"Throw Us A Bone" The good news for Democrats: John Kerry received the second highest number of votes in U.S. presidential election history. The bad news: George W. Bush received the highest. After one of the most divisive elections in recent times, just under half of the voting population seems to be going through a chronic malaise over the results of the election. Reuters reports that the number of U.S. citizens visiting Canada's main immigration website shot up six-fold as Americans flirt with the idea of abandoning their homeland after the election. The Internet has been brimming with information to console the defeated. The most amusing of these is a study attributed to J. Arthur Woodward of the University of California, Merced, purporting to show that the red states (those who went for Bush) have a statistically lower I.Q. than the blue states (those that favored Kerry). For our car-oriented blue readers, we offer one more: A Scripps Research Institute-based survey of red state drivers versus blue state drivers, which purports that states favoring Kerry have a lower number of traffic deaths per capital than states favoring Bush. In other words, blue state voters are statistically better drivers than red state drivers. It's a small consolation for our blue readers. But, hey, you read it here first! - RN Comment on this blog: Letter to the Editor.

2005 Toyota Prius


Republican Victory Increases Chances of Hybrids in the HOV Lane

Environmentally conscious owners of the Honda Civic Hybrid, Honda Insight and Toyota Prius in California may soon be able to thank the Republican-controlled U.S. Congress for bringing them one step closer to the carpool lanes. Earlier this year, California passed legislation allowing certain hybrid car owners to travel in the carpool lanes without a carpool (see Governor Signs Carpool Bill for Hybrids). However, the measure requires approval from the Federal government, since Federal law restricts single-occupant vehicles in the high-occupancy vehicle (HOV) lanes to certain "inherently low emissions vehicles" - i.e., vehicles operating on pure electric power or compressed natural gas. The approval can come in two ways: The U.S. Department of Transportation can grant a waiver to the state. Thus far, however, the DOT has been reluctant to grant a waiver to other states that have passed similar legislation. The second way is for the law to be changed. The bill that will change the law has been stalled in the U.S. Senate for months, due to concerns from most Democratic and some Republican senators that it will open Alaska's National Wildlife Refuge to oil drilling. Others have concerns about the bill's provision limiting the liability of manufacturers of a gasoline additive blamed for contaminating water supplies. Although the House of Representative passed their version of the energy bill, the senate version only garnered 48 votes - two short of allowing Vice President Dick Cheney to cast a tie-breaking vote. In the elections earlier this month, Republicans gained four more seats in the Senate - increasing their number to 55 when the new Congress convenes in January. They will need five more votes, instead of nine, to overcome filibusters and force votes on legislation. Thus, even with the additional seats, it appears that some concessions will be necessary in order for the energy bill to become reality. If and when the Federal energy bill finally becomes law, hybrid owners in California may need to also thank the lobbyists supporting Alaskan oil drilling for indirectly providing the means to enter the carpool lanes without a carpool. - RN Comment on this blog: Letter to the Editor.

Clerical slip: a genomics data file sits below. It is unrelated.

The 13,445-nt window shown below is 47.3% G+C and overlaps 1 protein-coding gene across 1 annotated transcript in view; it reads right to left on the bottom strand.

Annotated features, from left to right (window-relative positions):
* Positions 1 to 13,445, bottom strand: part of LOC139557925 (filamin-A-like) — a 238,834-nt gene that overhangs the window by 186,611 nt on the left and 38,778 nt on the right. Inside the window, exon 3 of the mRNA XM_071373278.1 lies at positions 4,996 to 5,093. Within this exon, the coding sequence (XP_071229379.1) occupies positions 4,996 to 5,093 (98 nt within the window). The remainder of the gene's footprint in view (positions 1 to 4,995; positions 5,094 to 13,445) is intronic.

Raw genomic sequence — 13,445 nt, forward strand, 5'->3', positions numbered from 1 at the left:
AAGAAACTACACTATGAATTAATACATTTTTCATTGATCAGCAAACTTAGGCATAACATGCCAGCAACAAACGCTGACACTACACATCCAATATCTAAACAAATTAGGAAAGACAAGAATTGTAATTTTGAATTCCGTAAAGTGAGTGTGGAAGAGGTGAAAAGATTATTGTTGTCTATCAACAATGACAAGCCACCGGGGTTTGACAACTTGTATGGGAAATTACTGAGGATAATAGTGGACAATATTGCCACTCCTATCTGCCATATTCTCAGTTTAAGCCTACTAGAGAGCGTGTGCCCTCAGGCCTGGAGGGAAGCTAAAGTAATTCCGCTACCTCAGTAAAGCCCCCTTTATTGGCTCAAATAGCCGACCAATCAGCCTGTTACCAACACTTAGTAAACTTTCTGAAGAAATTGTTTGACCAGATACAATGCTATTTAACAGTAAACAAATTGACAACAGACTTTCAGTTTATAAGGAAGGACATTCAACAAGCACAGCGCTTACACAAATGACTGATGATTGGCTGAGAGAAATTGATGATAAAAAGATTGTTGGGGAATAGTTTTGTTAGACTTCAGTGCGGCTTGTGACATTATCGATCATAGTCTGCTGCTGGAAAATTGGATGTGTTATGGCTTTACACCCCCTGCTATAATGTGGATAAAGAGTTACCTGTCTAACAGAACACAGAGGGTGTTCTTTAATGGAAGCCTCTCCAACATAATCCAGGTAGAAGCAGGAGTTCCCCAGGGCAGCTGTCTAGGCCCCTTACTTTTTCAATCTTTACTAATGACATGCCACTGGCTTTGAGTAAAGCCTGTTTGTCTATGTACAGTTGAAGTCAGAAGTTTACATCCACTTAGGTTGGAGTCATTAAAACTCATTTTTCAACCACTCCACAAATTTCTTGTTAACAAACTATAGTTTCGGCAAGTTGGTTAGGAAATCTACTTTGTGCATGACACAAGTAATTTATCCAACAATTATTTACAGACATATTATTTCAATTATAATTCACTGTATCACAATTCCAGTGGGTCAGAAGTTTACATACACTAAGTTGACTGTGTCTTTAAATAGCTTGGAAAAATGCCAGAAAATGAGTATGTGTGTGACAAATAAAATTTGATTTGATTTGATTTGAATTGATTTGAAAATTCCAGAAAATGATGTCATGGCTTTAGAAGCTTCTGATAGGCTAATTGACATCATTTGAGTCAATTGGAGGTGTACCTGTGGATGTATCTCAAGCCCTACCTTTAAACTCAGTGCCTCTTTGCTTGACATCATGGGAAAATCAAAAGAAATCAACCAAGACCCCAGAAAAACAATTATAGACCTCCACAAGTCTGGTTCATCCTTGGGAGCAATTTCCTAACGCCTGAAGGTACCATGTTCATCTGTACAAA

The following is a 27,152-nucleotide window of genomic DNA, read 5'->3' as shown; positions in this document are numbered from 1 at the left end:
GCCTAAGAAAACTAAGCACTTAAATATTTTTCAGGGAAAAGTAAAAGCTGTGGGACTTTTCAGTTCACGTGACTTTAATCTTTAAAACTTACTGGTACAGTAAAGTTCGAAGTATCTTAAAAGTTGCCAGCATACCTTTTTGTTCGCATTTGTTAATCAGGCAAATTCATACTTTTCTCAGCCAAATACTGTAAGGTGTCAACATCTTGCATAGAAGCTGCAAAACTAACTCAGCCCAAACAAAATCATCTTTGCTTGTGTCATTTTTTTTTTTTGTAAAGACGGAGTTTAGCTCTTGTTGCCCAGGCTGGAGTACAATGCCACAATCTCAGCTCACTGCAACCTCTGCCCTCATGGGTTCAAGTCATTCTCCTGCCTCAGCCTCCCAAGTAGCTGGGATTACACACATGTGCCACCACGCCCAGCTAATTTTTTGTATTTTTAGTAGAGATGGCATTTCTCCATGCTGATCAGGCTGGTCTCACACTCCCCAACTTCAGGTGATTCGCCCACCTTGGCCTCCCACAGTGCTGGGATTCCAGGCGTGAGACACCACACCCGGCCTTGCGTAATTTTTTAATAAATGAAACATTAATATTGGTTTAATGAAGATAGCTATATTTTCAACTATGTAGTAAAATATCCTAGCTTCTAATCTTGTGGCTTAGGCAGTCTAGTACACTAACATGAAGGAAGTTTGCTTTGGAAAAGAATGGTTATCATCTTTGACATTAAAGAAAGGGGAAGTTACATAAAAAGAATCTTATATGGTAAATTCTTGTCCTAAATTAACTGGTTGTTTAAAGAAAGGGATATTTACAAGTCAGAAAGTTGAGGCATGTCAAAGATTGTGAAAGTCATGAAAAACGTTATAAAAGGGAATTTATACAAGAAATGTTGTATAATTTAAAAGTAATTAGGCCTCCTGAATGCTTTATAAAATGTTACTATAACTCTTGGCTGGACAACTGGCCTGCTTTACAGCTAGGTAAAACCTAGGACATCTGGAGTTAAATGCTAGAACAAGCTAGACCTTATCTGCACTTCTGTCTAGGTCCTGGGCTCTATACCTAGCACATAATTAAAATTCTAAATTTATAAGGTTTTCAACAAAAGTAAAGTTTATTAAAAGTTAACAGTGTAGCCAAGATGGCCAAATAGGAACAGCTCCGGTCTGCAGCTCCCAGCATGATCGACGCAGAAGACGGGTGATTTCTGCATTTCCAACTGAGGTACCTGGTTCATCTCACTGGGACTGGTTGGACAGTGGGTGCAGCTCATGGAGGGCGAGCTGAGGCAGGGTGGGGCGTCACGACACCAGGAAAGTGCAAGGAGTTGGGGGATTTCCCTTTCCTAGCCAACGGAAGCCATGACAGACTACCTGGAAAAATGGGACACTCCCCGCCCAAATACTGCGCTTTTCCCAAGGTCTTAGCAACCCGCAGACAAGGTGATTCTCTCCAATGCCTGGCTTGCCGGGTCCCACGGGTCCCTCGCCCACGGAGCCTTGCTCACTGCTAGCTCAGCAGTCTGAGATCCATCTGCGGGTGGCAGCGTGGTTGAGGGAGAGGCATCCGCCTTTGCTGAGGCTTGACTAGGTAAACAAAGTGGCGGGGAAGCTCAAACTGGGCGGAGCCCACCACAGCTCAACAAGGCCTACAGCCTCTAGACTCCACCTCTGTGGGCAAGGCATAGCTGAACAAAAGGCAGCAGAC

Gillian Tan's Asian women drivers spoof has made the Internet rounds


Does the Stereotype Match the Reality?

One of our LA Car road warriors teaches Asian American studies at Pasadena City College. On this lazy afternoon, she was driving her turbocharged (and chipped) VW a little on the slow side. The hot rod behind her was getting impatient. Finally, it pulls up next to her and the young passenger in the car shouts out, "Asian driver!" The professor looks over and smiles. She took it as a compliment ("hey, they called me Asian, and not oriental or chink or worse"), but the guy in the other car didn't mean it as a compliment.

On another day, one of our editors was talking to his attorney. The attorney's Asian American wife had just gotten into an accident in the San Gabriel Valley. The attorney laments, "Both drivers are guilty of DWA." No, it's not driving with alcohol. In this case, DWA stands for Driving While Asian. The "Driving While" term as it applies to ethnic groups has its roots in the racial profiling of African and Latin Americans. Although the term is sometimes used to describe the profiling of Asian street gangs, DWA is more commonly used as a stereotype of poor driving behavior by Asians - particularly Asian women.